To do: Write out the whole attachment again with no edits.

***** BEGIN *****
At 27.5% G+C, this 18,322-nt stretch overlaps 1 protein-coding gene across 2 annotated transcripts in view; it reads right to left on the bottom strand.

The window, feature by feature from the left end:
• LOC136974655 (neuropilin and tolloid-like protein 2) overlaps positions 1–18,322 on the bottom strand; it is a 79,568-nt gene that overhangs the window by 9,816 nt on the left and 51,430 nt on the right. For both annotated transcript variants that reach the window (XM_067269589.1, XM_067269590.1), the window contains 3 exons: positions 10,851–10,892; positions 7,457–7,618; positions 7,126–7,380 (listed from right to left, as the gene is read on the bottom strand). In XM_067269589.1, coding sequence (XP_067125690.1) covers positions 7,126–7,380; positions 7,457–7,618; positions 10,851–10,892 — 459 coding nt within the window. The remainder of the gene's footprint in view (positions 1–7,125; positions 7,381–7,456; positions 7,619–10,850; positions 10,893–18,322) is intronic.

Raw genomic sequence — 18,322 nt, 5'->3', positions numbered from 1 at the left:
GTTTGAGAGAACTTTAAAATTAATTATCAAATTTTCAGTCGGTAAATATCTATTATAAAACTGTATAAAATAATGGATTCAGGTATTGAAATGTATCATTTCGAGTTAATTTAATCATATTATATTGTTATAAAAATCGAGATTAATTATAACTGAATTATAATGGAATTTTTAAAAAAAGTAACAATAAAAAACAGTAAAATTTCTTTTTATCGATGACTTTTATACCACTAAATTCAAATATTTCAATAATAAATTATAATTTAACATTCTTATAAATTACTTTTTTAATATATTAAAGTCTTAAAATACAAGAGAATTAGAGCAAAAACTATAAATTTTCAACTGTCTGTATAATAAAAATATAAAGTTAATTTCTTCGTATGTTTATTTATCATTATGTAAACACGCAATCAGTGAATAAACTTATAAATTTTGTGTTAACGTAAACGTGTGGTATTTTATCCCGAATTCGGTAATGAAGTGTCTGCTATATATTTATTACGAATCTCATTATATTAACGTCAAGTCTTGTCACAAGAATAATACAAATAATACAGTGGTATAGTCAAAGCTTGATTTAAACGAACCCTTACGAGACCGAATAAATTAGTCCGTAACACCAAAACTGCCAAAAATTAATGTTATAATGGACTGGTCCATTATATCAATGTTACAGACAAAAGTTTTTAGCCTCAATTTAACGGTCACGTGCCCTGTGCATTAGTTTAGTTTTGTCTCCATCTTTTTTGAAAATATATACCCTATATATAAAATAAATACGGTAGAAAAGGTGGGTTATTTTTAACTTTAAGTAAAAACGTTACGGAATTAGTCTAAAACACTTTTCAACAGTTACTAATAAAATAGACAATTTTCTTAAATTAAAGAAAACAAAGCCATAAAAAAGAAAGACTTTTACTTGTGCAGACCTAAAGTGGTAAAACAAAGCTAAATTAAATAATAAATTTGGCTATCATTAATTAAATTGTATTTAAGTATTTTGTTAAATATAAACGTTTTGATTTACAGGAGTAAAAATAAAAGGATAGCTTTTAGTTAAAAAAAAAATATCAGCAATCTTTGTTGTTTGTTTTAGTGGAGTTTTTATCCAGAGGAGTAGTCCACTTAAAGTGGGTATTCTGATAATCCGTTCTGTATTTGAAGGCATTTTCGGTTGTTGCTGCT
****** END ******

At 27.5% G+C, this 18,322-nt stretch overlaps 1 protein-coding gene across 2 annotated transcripts in view; it reads right to left on the bottom strand.

The window, feature by feature from the left end:
• LOC136974655 (neuropilin and tolloid-like protein 2) overlaps positions 1–18,322 on the bottom strand; it is a 79,568-nt gene that overhangs the window by 9,816 nt on the left and 51,430 nt on the right. For both annotated transcript variants that reach the window (XM_067269589.1, XM_067269590.1), the window contains 3 exons: positions 10,851–10,892; positions 7,457–7,618; positions 7,126–7,380 (listed from right to left, as the gene is read on the bottom strand). In XM_067269589.1, coding sequence (XP_067125690.1) covers positions 7,126–7,380; positions 7,457–7,618; positions 10,851–10,892 — 459 coding nt within the window. The remainder of the gene's footprint in view (positions 1–7,125; positions 7,381–7,456; positions 7,619–10,850; positions 10,893–18,322) is intronic.

Raw genomic sequence — 18,322 nt, 5'->3', positions numbered from 1 at the left:
GTTTGAGAGAACTTTAAAATTAATTATCAAATTTTCAGTCGGTAAATATCTATTATAAAACTGTATAAAATAATGGATTCAGGTATTGAAATGTATCATTTCGAGTTAATTTAATCATATTATATTGTTATAAAAATCGAGATTAATTATAACTGAATTATAATGGAATTTTTAAAAAAAGTAACAATAAAAAACAGTAAAATTTCTTTTTATCGATGACTTTTATACCACTAAATTCAAATATTTCAATAATAAATTATAATTTAACATTCTTATAAATTACTTTTTTAATATATTAAAGTCTTAAAATACAAGAGAATTAGAGCAAAAACTATAAATTTTCAACTGTCTGTATAATAAAAATATAAAGTTAATTTCTTCGTATGTTTATTTATCATTATGTAAACACGCAATCAGTGAATAAACTTATAAATTTTGTGTTAACGTAAACGTGTGGTATTTTATCCCGAATTCGGTAATGAAGTGTCTGCTATATATTTATTACGAATCTCATTATATTAACGTCAAGTCTTGTCACAAGAATAATACAAATAATACAGTGGTATAGTCAAAGCTTGATTTAAACGAACCCTTACGAGACCGAATAAATTAGTCCGTAACACCAAAACTGCCAAAAATTAATGTTATAATGGACTGGTCCATTATATCAATGTTACAGACAAAAGTTTTTAGCCTCAATTTAACGGTCACGTGCCCTGTGCATTAGTTTAGTTTTGTCTCCATCTTTTTTGAAAATATATACCCTATATATAAAATAAATACGGTAGAAAAGGTGGGTTATTTTTAACTTTAAGTAAAAACGTTACGGAATTAGTCTAAAACACTTTTCAACAGTTACTAATAAAATAGACAATTTTCTTAAATTAAAGAAAACAAAGCCATAAAAAAGAAAGACTTTTACTTGTGCAGACCTAAAGTGGTAAAACAAAGCTAAATTAAATAATAAATTTGGCTATCATTAATTAAATTGTATTTAAGTATTTTGTTAAATATAAACGTTTTGATTTACAGGAGTAAAAATAAAAGGATAGCTTTTAGTTAAAAAAAAAATATCAGCAATCTTTGTTGTTTGTTTTAGTGGAGTTTTTATCCAGAGGAGTAGTCCACTTAAAGTGGGTATTCTGATAATCCGTTCTGTATTTGAAGGCATTTTCGGTTGTTGCTGCT